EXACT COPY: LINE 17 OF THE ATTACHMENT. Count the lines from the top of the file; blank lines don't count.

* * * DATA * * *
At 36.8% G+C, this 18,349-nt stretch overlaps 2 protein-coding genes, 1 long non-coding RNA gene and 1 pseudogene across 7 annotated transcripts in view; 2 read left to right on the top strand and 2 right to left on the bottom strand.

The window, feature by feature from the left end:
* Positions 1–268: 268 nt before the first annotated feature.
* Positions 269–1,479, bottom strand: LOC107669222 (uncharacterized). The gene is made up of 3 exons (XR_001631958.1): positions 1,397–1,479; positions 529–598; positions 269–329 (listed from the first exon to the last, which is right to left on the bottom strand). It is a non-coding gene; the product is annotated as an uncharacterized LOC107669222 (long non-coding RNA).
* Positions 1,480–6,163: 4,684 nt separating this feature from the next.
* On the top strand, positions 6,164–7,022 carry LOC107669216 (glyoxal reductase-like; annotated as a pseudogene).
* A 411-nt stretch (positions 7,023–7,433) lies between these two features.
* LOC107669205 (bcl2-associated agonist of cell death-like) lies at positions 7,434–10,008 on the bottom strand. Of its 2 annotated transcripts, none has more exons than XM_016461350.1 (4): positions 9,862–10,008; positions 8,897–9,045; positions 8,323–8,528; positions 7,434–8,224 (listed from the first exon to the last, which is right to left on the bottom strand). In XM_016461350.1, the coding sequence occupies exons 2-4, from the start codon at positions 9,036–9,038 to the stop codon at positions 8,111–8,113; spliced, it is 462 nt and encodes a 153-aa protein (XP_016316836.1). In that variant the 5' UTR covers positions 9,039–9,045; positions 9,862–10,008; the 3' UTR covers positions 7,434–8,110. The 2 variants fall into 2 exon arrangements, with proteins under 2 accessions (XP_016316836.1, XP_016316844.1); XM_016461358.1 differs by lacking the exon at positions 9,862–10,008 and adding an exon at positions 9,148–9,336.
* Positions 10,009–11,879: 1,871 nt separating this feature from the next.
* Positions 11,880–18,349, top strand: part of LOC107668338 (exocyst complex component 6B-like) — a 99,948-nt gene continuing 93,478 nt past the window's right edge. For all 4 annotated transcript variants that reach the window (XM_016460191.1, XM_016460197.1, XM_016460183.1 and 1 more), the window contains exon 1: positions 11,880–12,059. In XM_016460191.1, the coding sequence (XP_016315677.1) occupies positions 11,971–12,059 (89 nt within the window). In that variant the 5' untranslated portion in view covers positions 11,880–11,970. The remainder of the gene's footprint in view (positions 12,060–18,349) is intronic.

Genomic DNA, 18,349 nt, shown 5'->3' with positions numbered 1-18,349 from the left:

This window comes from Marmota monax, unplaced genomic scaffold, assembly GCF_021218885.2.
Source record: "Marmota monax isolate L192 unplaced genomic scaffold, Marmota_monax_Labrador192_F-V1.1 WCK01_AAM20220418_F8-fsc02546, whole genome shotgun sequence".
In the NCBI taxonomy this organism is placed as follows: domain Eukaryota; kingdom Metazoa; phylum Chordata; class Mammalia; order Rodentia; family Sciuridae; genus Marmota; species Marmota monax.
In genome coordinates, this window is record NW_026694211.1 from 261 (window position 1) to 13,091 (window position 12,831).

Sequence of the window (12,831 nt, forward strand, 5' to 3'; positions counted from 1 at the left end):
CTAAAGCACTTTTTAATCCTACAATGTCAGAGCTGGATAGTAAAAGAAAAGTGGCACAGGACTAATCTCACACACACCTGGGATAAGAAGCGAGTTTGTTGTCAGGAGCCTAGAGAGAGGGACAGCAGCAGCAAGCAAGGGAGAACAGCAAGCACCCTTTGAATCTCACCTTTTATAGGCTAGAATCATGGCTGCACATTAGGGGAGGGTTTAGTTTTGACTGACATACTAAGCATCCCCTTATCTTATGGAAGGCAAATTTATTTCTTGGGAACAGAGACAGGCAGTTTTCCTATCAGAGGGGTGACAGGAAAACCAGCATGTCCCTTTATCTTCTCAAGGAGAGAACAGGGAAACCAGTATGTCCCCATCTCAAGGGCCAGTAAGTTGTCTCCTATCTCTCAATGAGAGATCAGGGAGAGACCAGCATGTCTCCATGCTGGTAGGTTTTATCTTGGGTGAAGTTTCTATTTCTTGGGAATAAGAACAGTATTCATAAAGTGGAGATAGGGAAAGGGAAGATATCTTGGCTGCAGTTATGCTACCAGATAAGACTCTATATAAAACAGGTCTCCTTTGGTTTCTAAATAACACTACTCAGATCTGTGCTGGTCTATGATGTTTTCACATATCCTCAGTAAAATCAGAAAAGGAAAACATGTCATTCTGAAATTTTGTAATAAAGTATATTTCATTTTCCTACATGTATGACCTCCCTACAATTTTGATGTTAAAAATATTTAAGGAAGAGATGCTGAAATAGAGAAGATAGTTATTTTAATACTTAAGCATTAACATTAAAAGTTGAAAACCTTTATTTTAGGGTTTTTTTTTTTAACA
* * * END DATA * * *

CTAAAGCACTTTTTAATCCTACAATGTCAGAGCTGGATAGTAAAAGAAAAGTGGCACAGGACTAATCTCACACACACCTGGGATAAGAAGCGAGTTTGTTGTCAGGAGCCTAGAGAGAGGGACAGCAGCAGCAAGCAAGGGAGAACAGCAAGCACCCTTTGAATCTCACCTTTTATAGGCTAGAATCATGGCTGCACATTAGGGGAGGGTTTAGTTTTGACTGACATACTAAGCATCCCCTTATCTTATGGAAGGCAAATTTATTTCTTGGGAACAGAGACAGGCAGTTTTCCTATCAGAGGGGTGACAGGAAAACCAGCATGTCCCTTTATCTTCTCAAGGAGAGAACAGGGAAACCAGTATGTCCCCATCTCAAGGGCCAGTAAGTTGTCTCCTATCTCTCAATGAGAGATCAGGGAGAGACCAGCATGTCTCCATGCTGGTAGGTTTTATCTTGGGTGAAGTTTCTATTTCTTGGGAATAAGAACAGTATTCATAAAGTGGAGATAGGGAAAGGGAAGATATCTTGGCTGCAGTTATGCTACCAGATAAGACTCTATATAAAACAGGTCTCCTTTGGTTTCTAAATAACACTACTCAGATCTGTGCTGGTCTATGATGTTTTCACATATCCTCAGTAAAATCAGAAAAGGAAAACATGTCATTCTGAAATTTTGTAATAAAGTATATTTCATTTTCCTACATGTATGACCTCCCTACAATTTTGATGTTAAAAATATTTAAGGAAGAGATGCTGAAATAGAGAAGATAGTTATTTTAATACTTAAGCATTAACATTAAAAGTTGAAAACCTTTATTTTAGGGTTTTTTTTTTTAACA